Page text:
AUGUST 27, 1940
WASHINGTON, Monday—We flew to Washington last night in the rain, but the trip was smooth. I found that the weather plus an important conference had brought my husband back early in the afternoon from his trip on the Potomac, so Governor and Mrs. Maybank of South Carolina, who were with him, stayed with us for dinner and the night. After dinner, we were shown some delightful movies taken of the President's trip last February. Every time I see pictures taken of the Canal, I promise myself that before another year goes by to see that engineering marvel for myself.
The little Girl Scout from Panama, who was so pretty in her exquisitely hand-embroidered native costume, told me at the camp the other day, a good deal about her country and I was impressed by her excellent English. No one would have thought that it was not her native tongue. I wonder how soon our young people will be surprising natives of South American countries by speaking Spanish as well as the South Americans do English.
I hear most encouraging reports of the National Youth Orchestra's trip in South America under Mr. Stowkoski, and am looking forward to hearing them on their first program on their return to the United States.
We also saw a number of the latest newsreels last night and, among others, part of Ambassador Bullitt's speech in Philadelphia. This was interesting to me, because speaking for the newsreels is something which requires a good deal of experience. I felt that in this particular one, the depth of his feelings carried his message in a way which had not been achieved by his written words. I had read it in the newspapers and had been interested, but had missed the force of conviction which went with his delivery and was very glad to hear him last night.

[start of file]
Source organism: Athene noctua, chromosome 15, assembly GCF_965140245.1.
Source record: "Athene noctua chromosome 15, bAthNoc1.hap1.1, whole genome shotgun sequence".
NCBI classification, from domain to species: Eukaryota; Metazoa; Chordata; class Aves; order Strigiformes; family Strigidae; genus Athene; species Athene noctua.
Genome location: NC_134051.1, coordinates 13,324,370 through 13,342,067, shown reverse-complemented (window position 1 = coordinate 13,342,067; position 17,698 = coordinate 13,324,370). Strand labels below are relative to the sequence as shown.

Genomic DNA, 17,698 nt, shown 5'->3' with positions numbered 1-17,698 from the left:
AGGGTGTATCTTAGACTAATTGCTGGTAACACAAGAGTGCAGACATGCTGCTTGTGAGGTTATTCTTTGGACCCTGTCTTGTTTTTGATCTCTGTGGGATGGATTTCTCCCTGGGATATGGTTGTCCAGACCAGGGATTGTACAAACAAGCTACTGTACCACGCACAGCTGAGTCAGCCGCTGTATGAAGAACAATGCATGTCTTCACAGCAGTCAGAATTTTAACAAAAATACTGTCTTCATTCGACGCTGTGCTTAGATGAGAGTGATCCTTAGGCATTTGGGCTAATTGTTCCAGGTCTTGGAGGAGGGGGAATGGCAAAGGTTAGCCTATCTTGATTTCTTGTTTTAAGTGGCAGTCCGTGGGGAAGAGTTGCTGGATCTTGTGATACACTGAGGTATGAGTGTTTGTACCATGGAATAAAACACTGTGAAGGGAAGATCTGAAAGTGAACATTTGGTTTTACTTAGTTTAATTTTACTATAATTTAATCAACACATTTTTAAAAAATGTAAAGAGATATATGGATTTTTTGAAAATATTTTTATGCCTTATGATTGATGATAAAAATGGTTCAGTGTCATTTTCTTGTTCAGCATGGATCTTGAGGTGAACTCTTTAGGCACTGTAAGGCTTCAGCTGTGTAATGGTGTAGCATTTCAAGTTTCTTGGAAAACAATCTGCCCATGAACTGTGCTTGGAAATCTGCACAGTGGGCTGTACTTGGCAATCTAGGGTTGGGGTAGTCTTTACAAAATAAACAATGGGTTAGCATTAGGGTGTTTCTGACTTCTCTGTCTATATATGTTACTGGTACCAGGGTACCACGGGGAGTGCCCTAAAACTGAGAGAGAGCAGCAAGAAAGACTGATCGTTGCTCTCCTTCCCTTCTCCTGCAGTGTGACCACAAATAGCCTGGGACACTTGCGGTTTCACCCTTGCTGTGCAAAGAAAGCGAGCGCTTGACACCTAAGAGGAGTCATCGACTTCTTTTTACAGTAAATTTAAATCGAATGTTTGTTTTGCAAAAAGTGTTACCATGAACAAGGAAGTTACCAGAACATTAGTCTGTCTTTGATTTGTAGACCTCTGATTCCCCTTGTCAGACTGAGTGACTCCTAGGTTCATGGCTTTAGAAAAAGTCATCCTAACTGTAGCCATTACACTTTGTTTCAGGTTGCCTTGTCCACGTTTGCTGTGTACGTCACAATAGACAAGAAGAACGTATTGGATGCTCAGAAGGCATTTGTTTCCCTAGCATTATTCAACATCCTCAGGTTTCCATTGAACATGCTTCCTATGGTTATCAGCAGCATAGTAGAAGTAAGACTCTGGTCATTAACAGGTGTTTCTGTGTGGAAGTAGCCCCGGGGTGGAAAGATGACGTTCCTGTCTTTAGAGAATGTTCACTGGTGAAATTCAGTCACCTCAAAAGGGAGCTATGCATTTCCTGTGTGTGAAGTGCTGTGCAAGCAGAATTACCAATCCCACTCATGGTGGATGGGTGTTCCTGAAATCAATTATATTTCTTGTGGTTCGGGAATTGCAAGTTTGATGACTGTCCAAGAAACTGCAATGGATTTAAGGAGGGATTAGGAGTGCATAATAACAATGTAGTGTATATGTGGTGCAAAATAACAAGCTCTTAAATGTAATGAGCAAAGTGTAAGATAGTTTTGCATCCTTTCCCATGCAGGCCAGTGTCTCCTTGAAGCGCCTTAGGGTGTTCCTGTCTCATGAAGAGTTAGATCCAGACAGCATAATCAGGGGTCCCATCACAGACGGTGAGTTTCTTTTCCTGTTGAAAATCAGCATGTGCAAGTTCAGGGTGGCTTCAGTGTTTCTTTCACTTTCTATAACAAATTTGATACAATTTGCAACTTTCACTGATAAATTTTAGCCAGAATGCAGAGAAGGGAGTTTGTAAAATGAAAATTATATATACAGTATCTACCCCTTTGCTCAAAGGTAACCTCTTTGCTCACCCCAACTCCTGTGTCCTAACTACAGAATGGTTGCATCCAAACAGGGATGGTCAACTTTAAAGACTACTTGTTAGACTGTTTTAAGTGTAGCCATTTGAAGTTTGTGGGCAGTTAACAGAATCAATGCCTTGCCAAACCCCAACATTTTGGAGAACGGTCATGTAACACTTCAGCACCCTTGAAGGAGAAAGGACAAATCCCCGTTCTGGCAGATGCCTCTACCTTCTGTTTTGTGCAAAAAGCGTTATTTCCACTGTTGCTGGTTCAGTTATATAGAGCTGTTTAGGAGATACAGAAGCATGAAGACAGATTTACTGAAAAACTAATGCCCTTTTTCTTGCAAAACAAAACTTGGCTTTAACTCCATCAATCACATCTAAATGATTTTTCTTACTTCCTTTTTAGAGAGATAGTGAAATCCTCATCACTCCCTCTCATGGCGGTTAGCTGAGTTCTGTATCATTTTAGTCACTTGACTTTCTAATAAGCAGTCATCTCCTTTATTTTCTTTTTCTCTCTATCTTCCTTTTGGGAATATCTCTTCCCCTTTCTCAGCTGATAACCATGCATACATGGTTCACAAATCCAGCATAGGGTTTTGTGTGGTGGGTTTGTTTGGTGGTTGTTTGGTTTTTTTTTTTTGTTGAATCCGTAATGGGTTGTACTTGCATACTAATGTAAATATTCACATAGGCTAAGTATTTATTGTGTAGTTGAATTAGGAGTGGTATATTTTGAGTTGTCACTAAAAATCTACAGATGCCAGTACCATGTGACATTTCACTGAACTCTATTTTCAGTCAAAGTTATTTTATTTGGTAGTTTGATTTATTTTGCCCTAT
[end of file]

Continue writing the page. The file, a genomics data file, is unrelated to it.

The President began his day this morning with an important conference at 9:00 and apparently there is not one minute during the rest of the day which will be free. I realize that, in these summer months, when he goes to the country occasionally, there is more crowded into the days which are spent in Washington, but the days in Hyde Park seem to me as busy as they can be.
I wonder if, for everyone in Congress and in the Administration, the pressure of work is so very heavy because so many different activities must be coordinated and dovetailed. Ordinarily, each person could go on with his own job regardless of what others do, but at present everything seems to bear on what is being done somewhere else. This is even truer of our relations with the rest of the world. I feel that there must be an increasing sense of burden for the leaders of Congress and the heads of the Administration.
I am now going to a meeting called by Mr. Aubrey Williams on National Youth Administration activities. Later this afternoon, Miss Thompson and I shall return to New York City.